Clearest Point- Writing Assignment Chapter 1
There is one subject area in Chapter 1 that I am very confident in and that is Lines. I understand the different equations for lines like the point-slope form; ( y- y1 = m (x-x1) with m=slope and (x1, y1) being a point on the line), the slope-intercept form; ( y= mx + b, with m=slope and b=the y-intercept) and the standard form; (ax + by = c , a and b≠0 in the same equation).
I also can find lines that are parallel or perpendicular to another line. Parallel means there are two lines with the same slope and perpendicular lines have slopes that are the negative reciprocal of the other line’s slope. I also understand how to graph all these types of lines by hand and on my calculator. I can find the slopes and y-intercepts starting from any equation form with a starting point. For example, if I was given two points on a line, I could use the slope formula, y2-y1 / x2-x1, to find the slope of the line. Then, I could plug this slope and one point into the point-slope form. To graph the line, I would have to simplify the point-slope equation into the slope-intercept equation so that I would know the y-intercept and the slope, making graphing the line easy. All that you have to do is plot the y-intercept, (0,x) up or down on the y-axis of the graph and the slope by using the y-intercept as a reference. I will explain this example: Find a line that passes through (1, -5) and that is perpendicular to the line -7x-5y=18. First, you have to rearrange the equation so that it is in slope-intercept form. You have to get y alone. To do that you add the 7x to the right side of the equation and then divide the entire equation by -5 to get y alone on the left side of the equation. Simplified, you obtain an equation of y= – (7/5)x – (18/5).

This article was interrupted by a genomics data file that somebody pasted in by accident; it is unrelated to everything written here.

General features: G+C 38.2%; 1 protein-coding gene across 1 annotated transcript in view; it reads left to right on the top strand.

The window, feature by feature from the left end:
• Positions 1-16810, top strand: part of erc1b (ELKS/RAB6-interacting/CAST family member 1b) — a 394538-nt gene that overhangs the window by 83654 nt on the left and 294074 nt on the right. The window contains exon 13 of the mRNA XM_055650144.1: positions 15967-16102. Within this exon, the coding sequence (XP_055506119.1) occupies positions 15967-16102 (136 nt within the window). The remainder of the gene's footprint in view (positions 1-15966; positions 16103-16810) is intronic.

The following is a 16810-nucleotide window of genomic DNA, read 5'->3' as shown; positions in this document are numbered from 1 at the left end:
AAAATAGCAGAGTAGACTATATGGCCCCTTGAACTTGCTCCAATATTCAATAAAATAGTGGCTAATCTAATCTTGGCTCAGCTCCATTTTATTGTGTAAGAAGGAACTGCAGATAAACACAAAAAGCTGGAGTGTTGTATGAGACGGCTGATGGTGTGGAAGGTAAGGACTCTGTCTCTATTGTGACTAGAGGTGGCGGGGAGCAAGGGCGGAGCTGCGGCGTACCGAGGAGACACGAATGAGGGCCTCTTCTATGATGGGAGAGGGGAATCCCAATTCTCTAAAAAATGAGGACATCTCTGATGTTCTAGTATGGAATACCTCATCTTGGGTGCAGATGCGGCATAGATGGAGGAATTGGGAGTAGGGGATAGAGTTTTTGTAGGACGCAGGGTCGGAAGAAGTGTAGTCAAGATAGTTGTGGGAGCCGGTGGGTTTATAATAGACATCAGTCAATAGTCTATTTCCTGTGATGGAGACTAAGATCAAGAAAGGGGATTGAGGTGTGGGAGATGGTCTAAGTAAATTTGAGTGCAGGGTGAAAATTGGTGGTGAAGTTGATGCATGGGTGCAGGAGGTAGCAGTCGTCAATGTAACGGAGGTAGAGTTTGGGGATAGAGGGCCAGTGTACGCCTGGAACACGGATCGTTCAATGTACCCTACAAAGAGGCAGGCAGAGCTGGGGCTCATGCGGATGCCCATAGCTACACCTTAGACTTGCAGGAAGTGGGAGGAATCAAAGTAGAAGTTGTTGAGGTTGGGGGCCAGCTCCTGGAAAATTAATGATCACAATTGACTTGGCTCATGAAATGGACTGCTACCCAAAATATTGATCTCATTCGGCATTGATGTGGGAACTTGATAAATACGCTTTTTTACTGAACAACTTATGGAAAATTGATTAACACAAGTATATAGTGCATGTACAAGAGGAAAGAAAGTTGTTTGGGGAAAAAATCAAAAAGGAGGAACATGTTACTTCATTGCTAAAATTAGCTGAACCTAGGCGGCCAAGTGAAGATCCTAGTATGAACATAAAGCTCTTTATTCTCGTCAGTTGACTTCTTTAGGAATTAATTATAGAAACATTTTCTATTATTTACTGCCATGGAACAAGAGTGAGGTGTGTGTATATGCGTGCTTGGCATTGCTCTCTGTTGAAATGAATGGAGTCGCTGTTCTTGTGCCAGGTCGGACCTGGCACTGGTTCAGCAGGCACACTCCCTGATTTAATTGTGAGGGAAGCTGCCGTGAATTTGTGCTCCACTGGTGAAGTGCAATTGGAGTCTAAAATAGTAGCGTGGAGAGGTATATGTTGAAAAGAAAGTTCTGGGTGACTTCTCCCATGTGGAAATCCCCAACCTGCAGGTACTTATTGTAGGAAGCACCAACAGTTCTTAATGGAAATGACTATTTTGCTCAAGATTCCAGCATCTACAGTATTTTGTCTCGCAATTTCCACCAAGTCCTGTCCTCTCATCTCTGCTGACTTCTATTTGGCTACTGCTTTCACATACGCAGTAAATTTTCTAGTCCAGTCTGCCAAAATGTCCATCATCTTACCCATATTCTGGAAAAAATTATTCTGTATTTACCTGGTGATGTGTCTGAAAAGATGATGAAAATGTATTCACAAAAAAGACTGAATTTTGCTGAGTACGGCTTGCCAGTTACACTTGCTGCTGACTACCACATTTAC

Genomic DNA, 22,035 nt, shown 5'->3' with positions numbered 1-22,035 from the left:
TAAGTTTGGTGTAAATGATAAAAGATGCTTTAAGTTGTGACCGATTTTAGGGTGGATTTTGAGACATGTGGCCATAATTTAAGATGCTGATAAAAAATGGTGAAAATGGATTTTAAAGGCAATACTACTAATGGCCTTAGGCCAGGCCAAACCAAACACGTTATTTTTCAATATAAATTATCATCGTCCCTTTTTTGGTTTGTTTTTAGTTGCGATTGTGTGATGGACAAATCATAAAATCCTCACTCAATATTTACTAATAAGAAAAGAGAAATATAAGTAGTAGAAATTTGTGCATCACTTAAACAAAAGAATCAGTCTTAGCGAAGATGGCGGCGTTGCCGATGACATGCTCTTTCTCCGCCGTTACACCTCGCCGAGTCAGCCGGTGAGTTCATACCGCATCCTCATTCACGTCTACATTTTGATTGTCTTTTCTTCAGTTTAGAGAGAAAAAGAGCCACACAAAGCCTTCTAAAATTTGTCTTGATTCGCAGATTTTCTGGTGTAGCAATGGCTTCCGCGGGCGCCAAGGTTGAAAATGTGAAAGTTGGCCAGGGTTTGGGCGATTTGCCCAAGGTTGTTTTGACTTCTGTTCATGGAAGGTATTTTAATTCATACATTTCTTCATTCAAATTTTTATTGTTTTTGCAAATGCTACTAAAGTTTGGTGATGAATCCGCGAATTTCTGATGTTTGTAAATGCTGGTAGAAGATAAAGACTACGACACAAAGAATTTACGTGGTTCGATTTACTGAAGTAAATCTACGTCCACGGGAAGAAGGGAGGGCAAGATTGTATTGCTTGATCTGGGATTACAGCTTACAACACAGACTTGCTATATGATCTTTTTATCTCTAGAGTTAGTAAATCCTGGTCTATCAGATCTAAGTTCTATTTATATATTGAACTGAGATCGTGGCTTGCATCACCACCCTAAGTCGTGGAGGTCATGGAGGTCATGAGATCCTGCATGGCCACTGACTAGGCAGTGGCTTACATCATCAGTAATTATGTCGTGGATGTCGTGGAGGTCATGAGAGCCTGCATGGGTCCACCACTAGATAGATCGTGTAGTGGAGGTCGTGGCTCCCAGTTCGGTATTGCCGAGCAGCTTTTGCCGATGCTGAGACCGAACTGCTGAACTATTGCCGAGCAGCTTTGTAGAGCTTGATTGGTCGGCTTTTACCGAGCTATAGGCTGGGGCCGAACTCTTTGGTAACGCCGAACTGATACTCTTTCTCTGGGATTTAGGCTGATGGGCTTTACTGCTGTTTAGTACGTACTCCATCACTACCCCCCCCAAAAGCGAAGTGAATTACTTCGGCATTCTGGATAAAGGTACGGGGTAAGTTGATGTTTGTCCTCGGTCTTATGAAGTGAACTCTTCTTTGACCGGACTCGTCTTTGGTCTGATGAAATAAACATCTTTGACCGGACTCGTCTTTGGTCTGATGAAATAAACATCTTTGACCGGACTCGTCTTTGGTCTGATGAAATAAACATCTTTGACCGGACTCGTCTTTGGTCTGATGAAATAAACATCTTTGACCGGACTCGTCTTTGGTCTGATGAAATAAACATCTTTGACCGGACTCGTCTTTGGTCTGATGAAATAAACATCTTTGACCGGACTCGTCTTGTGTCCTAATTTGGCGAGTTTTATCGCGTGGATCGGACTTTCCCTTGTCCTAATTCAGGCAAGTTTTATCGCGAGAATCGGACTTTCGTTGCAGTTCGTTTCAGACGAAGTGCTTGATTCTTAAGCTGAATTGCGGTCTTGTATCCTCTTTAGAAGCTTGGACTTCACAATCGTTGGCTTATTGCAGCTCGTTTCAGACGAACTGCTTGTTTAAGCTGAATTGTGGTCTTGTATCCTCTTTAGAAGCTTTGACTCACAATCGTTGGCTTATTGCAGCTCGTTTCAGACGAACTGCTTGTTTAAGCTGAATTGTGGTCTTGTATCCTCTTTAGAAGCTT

1.INTRODUCTION: The mathematician Diophantus of Alexandria around 250A.D. started some kind of research on some equations involving more than one variables which would take only integer values.These equations are famously known as “DIOPHANTINE EQUATION”,named due to Diophantus.The simplest type of Diophantine equations that we shall consider is the Linear Diophantine equations in two variables: ...
The only part of this you need to worry about is the slope. This slope, – (7/5), needs to be rearranged because it must be changed to find the equation of a perpendicular line. To find the slope of a perpendicular line, you find the negative reciprocal. The negative reciprocal of –(7/5) would be (5/7).
All I did was switch the sign (because the negative of a negative number is positive) and flip the fraction, which is what a reciprocal is. Next, you have to use the point given, (1, -5) by plugging it into an equation (that is in slope-intercept form) to find the b value, which is the y-intercept. (The b is in replacement of the -(18/5) from the first equation found.) You plug 1 in for x and -5 in for y. Using the new perpendicular slope and this point, your equation becomes (-5)=(5/7)(1) + b. Next you must get b alone. To do this you subtract (5/7) from the right side and move it to the right side. Now you are left with (-5)-(5/7)=b. To find the left side, you must find a common denominator to subtract the two values, which is 7. Therefore -5 becomes (-35/7).
(-35/7)-(-5/7) = (-40/7)= b. Now that you know the slope, (5/7) and the y-intercept of the line, (-40/7), you use these two pieces of information to write an equation for a line that passes through point (1, -5) and is perpendicular to the line -7x-5y=-18. The equation (in slope-intercept form) is y=(5/7)x –(40/7).